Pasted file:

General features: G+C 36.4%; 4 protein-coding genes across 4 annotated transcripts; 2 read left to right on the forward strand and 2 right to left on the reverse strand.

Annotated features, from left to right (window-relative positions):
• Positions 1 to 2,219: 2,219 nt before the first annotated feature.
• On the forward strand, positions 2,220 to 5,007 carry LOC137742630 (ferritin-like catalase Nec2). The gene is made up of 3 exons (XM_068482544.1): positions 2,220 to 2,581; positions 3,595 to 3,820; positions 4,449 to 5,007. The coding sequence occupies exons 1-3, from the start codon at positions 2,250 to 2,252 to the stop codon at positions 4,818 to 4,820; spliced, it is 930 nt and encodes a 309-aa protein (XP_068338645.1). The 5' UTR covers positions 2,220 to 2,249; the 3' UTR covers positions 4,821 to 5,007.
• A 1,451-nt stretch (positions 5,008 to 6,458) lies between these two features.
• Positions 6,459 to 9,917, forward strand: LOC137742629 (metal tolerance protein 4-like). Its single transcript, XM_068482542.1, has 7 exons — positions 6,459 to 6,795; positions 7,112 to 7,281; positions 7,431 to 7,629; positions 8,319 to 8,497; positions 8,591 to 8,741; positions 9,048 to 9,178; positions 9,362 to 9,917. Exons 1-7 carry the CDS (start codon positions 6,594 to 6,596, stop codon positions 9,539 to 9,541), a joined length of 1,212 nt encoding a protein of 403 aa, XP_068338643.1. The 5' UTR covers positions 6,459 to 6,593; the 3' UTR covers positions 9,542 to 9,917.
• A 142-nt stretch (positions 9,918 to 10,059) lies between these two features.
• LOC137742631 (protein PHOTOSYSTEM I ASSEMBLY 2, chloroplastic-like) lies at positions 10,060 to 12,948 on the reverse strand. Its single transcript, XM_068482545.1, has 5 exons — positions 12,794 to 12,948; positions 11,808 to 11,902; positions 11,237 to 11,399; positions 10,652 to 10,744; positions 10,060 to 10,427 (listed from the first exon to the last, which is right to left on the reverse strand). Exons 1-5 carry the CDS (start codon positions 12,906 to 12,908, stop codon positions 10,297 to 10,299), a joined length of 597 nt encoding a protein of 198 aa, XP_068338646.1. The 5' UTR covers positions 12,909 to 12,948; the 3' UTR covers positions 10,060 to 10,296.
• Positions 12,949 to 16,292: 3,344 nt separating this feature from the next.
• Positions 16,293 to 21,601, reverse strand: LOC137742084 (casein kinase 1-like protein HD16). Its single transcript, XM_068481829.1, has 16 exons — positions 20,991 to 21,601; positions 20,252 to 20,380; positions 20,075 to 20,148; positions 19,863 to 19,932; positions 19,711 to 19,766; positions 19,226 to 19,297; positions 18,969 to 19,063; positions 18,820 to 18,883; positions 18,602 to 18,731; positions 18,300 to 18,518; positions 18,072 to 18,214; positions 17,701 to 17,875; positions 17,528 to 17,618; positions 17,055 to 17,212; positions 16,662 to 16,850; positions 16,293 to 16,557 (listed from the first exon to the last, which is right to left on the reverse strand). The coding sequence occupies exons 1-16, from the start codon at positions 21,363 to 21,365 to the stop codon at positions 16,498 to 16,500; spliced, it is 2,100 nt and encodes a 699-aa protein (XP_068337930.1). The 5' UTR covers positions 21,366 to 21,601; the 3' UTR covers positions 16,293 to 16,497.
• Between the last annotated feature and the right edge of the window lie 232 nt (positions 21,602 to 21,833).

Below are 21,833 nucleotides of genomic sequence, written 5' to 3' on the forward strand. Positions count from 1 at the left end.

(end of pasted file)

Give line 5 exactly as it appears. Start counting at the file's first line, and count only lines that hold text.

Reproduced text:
• A 1,451-nt stretch (positions 5,008 to 6,458) lies between these two features.